by Jason Koenigsberg “From the director of Animal House comes a different kind of animal” is one of the best and most accurate taglines in cinema history for 1981’s An […]
by Jason Koenigsberg
“From the director of Animal House comes a different kind of animal” is one of the best and most accurate taglines in cinema history for 1981’s An American Werewolf in London. In the late 70’s and early 80’s John Landis was one of the hottest filmmakers on the planet after The Kentucky Fried Movie (1977), National Lampoon’s Animal House (1978) and The Blues Brothers (1980) were all hit comedies. It was a rather bold move for Landis to follow up that successful trio by switching genres and making a horror movie. On top of that, werewolves are the toughest of the rogue gallery of monster lore to make into successful movies. We have had countless great vampire picturess dating all the way back to Bela Lugosi as Dracula (1931) and there have been many impressive zombie films from The Night of the Living Dead (1967) up to World War Z (2013).
Yet werewolves are tougher to effectively translate into movies. The 1941 Wolfman film starring Claude Rains and Lon Chaney Jr. as the title character is my least favorite of the classic Universal monster movies. I have never seen any of the “Twilight” saga and disliked the few Underworld films I saw which probably only had the werewolf formula work because they were blended in a world with vampires.
An American Werewolf in London is not my favorite John Landis film (that would be Coming to America). In fact it is not even my second or third favorite of his films (that would be Animal House and Trading Places respectively) but An American Werewolf in London is the greatest werewolf movie ever made. Landis carefully crafts a straightforward story and combines the perfect fusion of horror and comedy while paying homage to its cinematic predecessors.
From the opening shots overlooking the beautiful green highlands of northern England with Bobby Vinton’s “Blue Moon” playing over the opening credits, the atmosphere is clearly established. Then we meet our main characters David Naughton and Griffin Dunne as two college students from the United States on break, the first glimpse we see of our protagonists is on the back of a truck surrounded by sheep. Naughton, who ends up being the title character, is sporting a red coat. The symbolism is not exactly subtle, but it feels just right.
Then it gets even better when they go into the nearest town and enter the local drinking hole named “The Slaughtered Lamb”. The dialogue between the two American tourists and the locals is simultaneously funny and foreboding while it references movies from the directors childhood.
From that point on the plot takes over and few moments feel contrived to advance the story. The scenes with Naughton waking up confused at the London hospital being interrogated by doctors and a great pair of mismatched detectives work well, as do his romantic scenes with Jenny Agutter as a nurse who takes him in once he is allowed to leave the hospital. The few scenes of a werewolf terrorizing people in London leading up to the climax are genuinely suspenseful and sprinkled with dark humor.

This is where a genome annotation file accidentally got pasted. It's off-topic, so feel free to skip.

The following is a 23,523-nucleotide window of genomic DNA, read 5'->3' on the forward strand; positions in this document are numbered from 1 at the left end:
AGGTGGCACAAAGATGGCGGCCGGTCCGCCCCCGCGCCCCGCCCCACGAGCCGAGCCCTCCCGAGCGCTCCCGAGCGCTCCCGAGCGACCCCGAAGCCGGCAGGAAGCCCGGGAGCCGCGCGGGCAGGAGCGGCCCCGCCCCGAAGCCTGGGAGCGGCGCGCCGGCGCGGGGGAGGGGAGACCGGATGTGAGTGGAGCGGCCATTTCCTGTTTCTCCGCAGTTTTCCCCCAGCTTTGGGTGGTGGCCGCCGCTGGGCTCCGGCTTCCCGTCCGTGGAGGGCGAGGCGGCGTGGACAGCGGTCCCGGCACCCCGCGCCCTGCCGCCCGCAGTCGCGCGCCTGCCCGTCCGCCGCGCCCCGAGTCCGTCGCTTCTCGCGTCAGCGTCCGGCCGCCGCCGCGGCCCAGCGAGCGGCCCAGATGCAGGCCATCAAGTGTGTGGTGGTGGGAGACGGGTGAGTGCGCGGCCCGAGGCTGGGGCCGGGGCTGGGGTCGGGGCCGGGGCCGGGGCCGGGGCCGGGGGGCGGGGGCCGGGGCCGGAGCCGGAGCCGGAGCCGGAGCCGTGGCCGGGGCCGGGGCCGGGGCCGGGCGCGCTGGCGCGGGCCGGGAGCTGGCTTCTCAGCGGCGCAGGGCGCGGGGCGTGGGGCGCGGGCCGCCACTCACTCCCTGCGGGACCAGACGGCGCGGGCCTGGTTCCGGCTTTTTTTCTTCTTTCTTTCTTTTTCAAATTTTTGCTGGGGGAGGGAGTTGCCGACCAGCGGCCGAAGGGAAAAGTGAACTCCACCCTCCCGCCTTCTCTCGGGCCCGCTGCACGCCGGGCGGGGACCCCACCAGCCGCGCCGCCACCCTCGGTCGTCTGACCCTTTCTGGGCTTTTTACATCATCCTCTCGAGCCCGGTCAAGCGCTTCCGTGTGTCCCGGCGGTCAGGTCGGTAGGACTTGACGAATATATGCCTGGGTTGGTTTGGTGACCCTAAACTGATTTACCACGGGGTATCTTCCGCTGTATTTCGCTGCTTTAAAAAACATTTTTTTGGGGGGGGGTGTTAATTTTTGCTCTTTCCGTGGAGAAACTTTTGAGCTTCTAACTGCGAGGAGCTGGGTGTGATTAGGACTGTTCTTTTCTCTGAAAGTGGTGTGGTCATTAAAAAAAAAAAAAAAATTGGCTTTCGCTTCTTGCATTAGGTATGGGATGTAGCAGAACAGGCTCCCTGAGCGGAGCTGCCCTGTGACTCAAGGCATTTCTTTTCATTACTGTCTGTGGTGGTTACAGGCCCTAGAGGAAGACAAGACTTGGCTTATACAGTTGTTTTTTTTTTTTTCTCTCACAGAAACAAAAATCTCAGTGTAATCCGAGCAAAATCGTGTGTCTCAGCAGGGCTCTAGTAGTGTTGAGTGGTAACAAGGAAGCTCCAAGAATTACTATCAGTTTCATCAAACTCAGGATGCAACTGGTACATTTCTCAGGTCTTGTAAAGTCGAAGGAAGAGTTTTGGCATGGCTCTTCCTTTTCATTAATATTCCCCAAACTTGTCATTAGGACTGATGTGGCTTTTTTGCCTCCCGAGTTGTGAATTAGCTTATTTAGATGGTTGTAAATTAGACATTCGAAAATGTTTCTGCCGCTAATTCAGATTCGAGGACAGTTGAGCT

The soundtrack utilizes great and appropriate songs such as Van Morrison’s “Moondance” and CCR’s “Bad Moon Rising”, once again, not subtle but they are used impeccably. An American Werewolf in London like all great films is truly a work of art as well as an entertaining movie.
Before we get to the famous transformation scene, which is the first time we see Naughton actually turn into a wolf body part by body part, we have the shocking dream sequence that makes me laugh uproariously every time I see it.
I love how Landis lures us in even when we think it is safe and Jenny Agutter’s nurse is walking to the window.
It is impossible not to talk about An American Werewolf in London without mentioning the one element that makes this movie standout the most, its special effects makeup. Rick Baker would win his first of seven Academy Awards for best makeup it redefined make up effects for the next decade until computer effects would takeover. I would take these kinds of movie illusions any day over the constant mind numbing CGI ewe are inundated with. These are practical and more amusing than most of the special effects in feature films today.
All of this leads up to the big climax in Piccadilly Circus, London’s equivalent of New York’s Times Square. Naughton’s character turns into a werewolf and wreaks havoc on the masses causing much destruction. The car crashes on display are great but not as impressive as the ones Landis staged for his previous film The Blues Brothers. Nevertheless it works well as a finale and ends abruptly and accordingly. Nothing in this picture is dragged out. It is well edited, masterfully directed with solid performances from its entire cast and the groundbreaking special effects would make this a landmark in cinema.
If the fantastic makeup effects look familiar to you, it’s probably because John Landis would direct Michael Jackson’s music video masterpiece “Thriller” and use Rick Baker for all of the Special Makeup effects.
Do not even bother to watch 1997’s An American Werewolf in Paris that has nothing in common with this film other than its title. Just watch Siskel and Ebert’s review below, pay attention to their comments about the CGI effects and you will know all that you need to about that shameless attempt to cash in on this genre-melding classic.
An American Werewolf in London is ultimately a lot of fun and remains essential viewing for anyone who loves great thrills, unforgettable special effects and hilarious moments of dark humor.